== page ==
October Plant of the Month – Actea simplex (formally Cimicifuga)

Cimicifuga

(Actaea simplex)

Cimicifuga in garden

This plant is one of our absolute favourites and it’s easy to see why!

A rose by any other name…..

Scientists have proven that Cimicifuga are in fact from the Ranunculaceae family so should now be called Actea! Commonly known as Bugbane, you’ll probably still find these selling as Cimicifuga.

Other common names – Black Cohosh, Black Snakeroot, Fairy Candle.

We currently have two excellent varieties on offer.

Cimicifuga ramosa

Cimicifuga ramosa Atropurpurea
Each plant, when established, will throw up giant spikes up to 210 cm tall in July and August. The stems are black with racemes of stunning white flowers. A spectacular border plant with luscious bright green basal foliage. Winner of a RHS Award of Garden Merit, (see below for details).

 

POTM AGM

 

Cimicifuga Atropurpurea Brunette

Cimicifuga Atropurpurea Brunette. Luxurious dark chocolate brown-purple foliage is contrasted with beautiful white fragrant flower spikes that appear in late summer or early autumn and last for weeks. A fantastic upright habit, it can reach a height of up to 1.5m.
Luxurious dark chocolate brown-purple foliage is contrasted with beautiful white fragrant flower spikes that appear in late summer or early autumn and last for weeks. A fantastic upright habit, it can reach a height of up to 1.5m.

Cimicifuga, or Actaea are grown for their spectacular lush foliage, much like Hosta are, however where a Hosta’s flowers can be quite unremarkable, the rising spears of Actaea are simply stunning, with clustered racemes of dainty white flowers formed in midsummer.

Their sweet scent is a magnet for insects and they are a great source of nectar for butterflies and bees.

Companion Plants

Actaea really love to be planted in shade, and they are not alone! It can be quite daunting when you find yourself confronted with a North facing or shady garden, but don’t despair – there are far more shade loving plants out there than you think, including flowering varieties that will inject a bit of colour!

For more plants that are ideal for planting in shaded or North facing gardens read our article on Shade Gardening – CLICK HERE.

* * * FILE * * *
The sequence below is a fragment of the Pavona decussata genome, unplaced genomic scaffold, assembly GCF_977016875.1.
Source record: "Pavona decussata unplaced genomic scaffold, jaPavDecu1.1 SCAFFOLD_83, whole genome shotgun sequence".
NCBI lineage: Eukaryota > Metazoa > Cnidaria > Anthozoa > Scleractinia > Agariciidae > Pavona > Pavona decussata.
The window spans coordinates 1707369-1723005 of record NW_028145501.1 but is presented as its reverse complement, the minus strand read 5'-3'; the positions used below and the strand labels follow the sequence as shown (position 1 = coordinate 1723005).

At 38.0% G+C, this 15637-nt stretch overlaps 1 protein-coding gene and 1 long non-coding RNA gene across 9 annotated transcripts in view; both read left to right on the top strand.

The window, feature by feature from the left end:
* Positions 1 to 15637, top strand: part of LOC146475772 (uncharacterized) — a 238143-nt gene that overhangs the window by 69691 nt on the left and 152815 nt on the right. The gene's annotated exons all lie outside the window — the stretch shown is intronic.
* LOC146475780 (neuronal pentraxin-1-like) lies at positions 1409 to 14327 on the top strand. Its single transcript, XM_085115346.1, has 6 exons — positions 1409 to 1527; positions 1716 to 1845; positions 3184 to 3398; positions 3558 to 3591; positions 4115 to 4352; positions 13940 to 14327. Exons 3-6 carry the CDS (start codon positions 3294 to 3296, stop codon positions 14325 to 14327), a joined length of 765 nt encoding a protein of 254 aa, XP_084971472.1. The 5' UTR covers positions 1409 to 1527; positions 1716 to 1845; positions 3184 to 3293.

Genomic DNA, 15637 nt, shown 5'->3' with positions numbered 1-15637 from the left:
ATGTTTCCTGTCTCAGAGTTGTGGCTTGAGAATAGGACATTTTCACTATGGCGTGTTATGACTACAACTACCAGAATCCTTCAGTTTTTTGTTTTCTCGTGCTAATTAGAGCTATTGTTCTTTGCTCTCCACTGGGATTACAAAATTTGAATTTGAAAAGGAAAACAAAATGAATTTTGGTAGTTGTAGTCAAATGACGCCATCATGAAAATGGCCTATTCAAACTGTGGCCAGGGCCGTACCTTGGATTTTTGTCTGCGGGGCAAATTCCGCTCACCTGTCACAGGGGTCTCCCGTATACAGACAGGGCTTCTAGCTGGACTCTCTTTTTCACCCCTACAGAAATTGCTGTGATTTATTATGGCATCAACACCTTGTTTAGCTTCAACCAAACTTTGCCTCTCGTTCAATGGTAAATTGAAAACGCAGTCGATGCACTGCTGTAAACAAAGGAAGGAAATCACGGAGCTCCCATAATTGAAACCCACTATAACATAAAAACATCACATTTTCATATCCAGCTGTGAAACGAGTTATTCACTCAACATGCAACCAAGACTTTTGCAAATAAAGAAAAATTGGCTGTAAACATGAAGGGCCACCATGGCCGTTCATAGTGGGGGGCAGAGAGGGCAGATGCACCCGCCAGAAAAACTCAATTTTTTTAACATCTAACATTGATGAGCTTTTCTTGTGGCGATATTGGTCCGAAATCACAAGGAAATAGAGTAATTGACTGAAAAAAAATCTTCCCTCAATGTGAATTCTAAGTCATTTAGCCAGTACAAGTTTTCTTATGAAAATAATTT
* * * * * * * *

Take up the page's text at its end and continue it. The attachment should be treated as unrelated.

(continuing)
Planting

POTM October Cimicifuga

Cimicifuga will spread out so plant it where it has room to grow. It will thrive in cool positions, they will cope with full sun only if the soil is kept moist but well drained and not in boggy conditions. Ideally plant in full or semi shade. Make sure they are sheltered or protected from frost. This is a long lasting plant that can be slow to start and may not flower in its first year, when it does, deadhead spent flowers. Once established leave undisturbed, feed in late spring.

These are supplied as loose roots – for more information and a helpful video guide with step by step instructions on planting loose roots CLICK HERE.

5 thoughts on “October Plant of the Month – Actea simplex (formally Cimicifuga)”

    1. Hi Kath,

      You can buy 2 varieties on line with us by following this link – cimicifuga. I have also updated the article so you should be able to click on the images of the two main varieties and they will link directly to their product pages.

      Just select the variety you would like Cimicifuga Brunette has the chocolate coloured foliage, Cimicifuga racemosa has the vivid green foliage. When you have selected everything you want just click on the green checkout button at the top right of the screen and follow the instructions.

      These will be dispatched Oct/Nov depending on availability – all perennials are dependent on the weather as we only send them out when they have become dormant to guarantee they will successfully transfer into your garden.

      If you have any difficulty you can call our customer services on 0161 848 1100 open Mon-Fri 8am to 7pm and Sat/Sun 9am to 5pm.

      Hope that helps.

  1. Beautiful – but I’m sure they were ‘formerly’ called cimicifuga, though come to think of it they may have been formally called cimicifuga and informally bugbane. Whatever, they are lovely, thank you.

    1. Exactly right! They were formally cimincifuga and a lot of people still call them by that name – they are still commonly known as bugbane also.
      Thanks Paul 🙂

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